AI has discovered a new antibiotic to kill bacteria
From an article by MIT
Using an Artificial Intelligence machine-learning algorithm, MIT researchers have identified a powerful new antibiotic compound. In laboratory tests, the drug killed many of the world’s most problematic disease-causing bacteria, including some strains that are resistant to all known antibiotics.
The computer model, which can screen more than a hundred million chemical compounds in a matter of days, is designed to pick out potential antibiotics that kill bacteria using different mechanisms than those of existing drugs.
“We wanted to develop a platform that would allow us to harness the power of artificial intelligence to usher in a new age of antibiotic drug discovery,” says James Collins, Professor of Medical Engineering and Science, MIT.
In their new study, the researchers also identified several other promising antibiotic candidates, which they plan to test further. They believe the model could also be used to design new drugs, based on what it has learned about chemical structures that enable drugs to kill bacteria.
The researchers designed their model to look for chemical features that make molecules effective at killing E. coli. To do so, they trained the model on about 2,500 molecules, including about 1,700 FDA-approved drugs and a set of 800 natural products with diverse structures and a wide range of bioactivities.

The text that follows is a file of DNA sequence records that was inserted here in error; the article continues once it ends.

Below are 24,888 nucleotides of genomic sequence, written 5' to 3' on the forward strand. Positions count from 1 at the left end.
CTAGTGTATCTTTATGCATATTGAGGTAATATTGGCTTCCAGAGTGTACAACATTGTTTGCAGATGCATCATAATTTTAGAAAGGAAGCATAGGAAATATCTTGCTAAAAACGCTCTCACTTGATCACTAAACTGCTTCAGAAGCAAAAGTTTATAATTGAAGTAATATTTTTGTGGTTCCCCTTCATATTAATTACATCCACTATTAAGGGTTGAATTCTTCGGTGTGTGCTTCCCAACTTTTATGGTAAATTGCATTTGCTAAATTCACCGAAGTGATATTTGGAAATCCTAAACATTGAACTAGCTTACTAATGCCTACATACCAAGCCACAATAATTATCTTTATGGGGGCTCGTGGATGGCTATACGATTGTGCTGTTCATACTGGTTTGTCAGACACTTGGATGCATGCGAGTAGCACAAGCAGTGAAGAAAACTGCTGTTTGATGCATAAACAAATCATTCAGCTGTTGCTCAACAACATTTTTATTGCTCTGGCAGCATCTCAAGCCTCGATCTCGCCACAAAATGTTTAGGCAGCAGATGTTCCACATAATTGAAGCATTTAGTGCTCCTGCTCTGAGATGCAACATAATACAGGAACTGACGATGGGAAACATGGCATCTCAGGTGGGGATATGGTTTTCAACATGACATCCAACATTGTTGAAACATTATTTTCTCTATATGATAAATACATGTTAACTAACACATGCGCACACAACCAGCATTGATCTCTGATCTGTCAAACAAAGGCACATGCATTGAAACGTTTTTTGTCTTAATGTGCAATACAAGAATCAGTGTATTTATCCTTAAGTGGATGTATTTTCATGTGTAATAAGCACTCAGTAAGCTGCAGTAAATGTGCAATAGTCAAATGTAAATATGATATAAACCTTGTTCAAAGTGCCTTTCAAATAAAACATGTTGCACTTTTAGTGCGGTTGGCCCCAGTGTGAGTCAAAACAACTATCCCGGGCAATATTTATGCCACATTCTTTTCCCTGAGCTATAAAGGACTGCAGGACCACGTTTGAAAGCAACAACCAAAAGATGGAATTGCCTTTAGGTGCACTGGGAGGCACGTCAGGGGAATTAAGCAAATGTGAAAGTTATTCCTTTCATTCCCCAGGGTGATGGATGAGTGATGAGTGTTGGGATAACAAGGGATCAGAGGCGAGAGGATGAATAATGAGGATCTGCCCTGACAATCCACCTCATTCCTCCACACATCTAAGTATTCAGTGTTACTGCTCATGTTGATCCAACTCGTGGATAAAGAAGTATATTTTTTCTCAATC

Once the model was trained, the researchers tested it on a library of about 6,000 compounds. The model picked out one molecule that was predicted to have strong antibacterial activity and had a chemical structure different from any existing antibiotics. Using a different machine-learning model, the researchers also showed that this molecule would likely have low toxicity to human cells.
This molecule, which the researchers decided to call halicin, after the fictional artificial intelligence system from “2001: A Space Odyssey,” has been previously investigated as possible diabetes drug. The researchers tested it against dozens of bacterial strains isolated from patients and grown in lab dishes, and found that it was able to kill many that are resistant to treatment.
In this study, the researchers found that E. coli did not develop any resistance to halicin during a 30-day treatment period. In contrast, the bacteria started to develop resistance to the antibiotic ciprofloxacin within one to three days, and after 30 days, the bacteria were about 200 times more resistant to ciprofloxacin than they were at the beginning of the experiment.
The researchers plan to pursue further studies of halicin, working with a pharmaceutical company or nonprofit organization, in hopes of developing it for use in humans.
After identifying halicin, the researchers also used their model to screen more than 100 million molecules selected from an online collection of about 1.5 billion chemical compounds. This screen, which took only three days, identified 23 candidates that were structurally dissimilar from existing antibiotics and predicted to be nontoxic to human cells. The researchers now plan to test two of these molecules further.
Read full article here.
Could they use this technology re anti-viral molecules? I suspect they have been busy training a new model....
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From an article by MIT, 19/05/2020